Starting in the summer of 2022, I reached out to some of the data engineers I had previously interviewed and new participants for member checks. Also called “participant or respondent validation” (Birt et al., 2016), these are for “communicative validation of data and interpretations with members of the fields under study” (Flick, 2009). For both groups I conducted a form of “synthesized member checking”. Birt et al. (2016) writes that this “addresses the co-constructed nature of knowledge by providing participants with the opportunity to engage with, and add to, interview and interpreted data, several months after their semi-structured interview.” I shared my analysis and findings with the interviewee, including referencing the prior interview and particular places I was planning on using their words, as applicable. For new participants I provided an overview of my research like I did with initial interviews, asked my initial reaction question, and only asked a few orientation questions before presenting my findings.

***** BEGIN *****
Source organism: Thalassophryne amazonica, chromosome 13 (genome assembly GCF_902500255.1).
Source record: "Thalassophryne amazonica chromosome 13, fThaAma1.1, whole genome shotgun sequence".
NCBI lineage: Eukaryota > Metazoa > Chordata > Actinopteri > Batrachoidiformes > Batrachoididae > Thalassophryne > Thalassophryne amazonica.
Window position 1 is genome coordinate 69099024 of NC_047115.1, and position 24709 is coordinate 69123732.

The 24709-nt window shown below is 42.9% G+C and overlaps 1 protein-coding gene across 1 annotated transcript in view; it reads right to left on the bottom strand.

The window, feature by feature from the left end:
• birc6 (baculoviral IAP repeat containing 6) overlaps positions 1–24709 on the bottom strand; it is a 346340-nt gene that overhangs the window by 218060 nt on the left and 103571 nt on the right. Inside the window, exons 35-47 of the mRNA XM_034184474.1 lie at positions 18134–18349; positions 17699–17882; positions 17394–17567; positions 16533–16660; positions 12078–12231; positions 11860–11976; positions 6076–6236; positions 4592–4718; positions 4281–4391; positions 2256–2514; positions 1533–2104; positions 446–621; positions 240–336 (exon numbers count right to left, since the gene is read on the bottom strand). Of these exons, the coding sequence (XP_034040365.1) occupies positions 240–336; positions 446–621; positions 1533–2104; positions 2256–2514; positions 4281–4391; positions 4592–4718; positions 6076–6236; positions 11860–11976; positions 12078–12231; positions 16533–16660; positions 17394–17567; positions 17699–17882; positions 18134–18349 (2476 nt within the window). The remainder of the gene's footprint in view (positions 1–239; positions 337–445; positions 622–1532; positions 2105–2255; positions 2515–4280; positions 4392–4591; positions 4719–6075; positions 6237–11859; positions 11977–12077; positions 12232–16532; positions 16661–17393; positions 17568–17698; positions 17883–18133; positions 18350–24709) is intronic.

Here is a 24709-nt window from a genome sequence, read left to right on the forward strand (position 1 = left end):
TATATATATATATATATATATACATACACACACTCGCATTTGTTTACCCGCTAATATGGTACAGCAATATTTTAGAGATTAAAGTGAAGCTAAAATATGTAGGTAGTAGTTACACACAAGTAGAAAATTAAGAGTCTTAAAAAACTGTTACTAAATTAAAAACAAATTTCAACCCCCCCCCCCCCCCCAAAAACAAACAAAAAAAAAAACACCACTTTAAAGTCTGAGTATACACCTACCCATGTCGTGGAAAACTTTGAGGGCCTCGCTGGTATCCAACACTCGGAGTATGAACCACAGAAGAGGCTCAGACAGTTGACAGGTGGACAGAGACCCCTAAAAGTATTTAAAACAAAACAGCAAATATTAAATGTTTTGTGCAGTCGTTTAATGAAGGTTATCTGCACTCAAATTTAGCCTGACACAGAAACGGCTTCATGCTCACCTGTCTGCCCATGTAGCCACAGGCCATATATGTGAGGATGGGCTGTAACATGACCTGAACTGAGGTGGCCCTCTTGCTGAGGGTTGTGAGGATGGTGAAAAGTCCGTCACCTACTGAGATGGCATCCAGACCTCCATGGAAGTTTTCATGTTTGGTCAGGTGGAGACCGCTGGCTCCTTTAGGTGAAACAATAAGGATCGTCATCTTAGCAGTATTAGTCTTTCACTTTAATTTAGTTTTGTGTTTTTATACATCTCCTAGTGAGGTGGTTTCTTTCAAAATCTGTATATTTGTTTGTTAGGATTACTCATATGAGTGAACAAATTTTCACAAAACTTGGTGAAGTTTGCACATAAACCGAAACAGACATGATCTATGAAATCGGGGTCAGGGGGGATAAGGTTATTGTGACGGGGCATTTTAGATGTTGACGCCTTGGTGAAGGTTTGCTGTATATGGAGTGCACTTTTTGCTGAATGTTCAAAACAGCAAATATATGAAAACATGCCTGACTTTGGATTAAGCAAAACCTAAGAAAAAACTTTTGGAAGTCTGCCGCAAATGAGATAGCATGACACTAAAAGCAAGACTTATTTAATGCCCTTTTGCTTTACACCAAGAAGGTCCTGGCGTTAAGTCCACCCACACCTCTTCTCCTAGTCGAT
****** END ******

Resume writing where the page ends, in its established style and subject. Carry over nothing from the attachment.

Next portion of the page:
I conducted member checks with seven prior participants (and exchanged only emails with another) and five new participants. I emailed the participants and used a scheduling software37 to allow them to select to talk with me for different lengths of time, from 15 minutes to one hour. I did two 30-minute member checks with one participant. One of the new participants was someone I had reached out to in the previous round but never received a reply. Another participant I reached out to because they had tweeted about something that another member check had just mentioned. Only one other new participant was not on my original list of potential interviewees.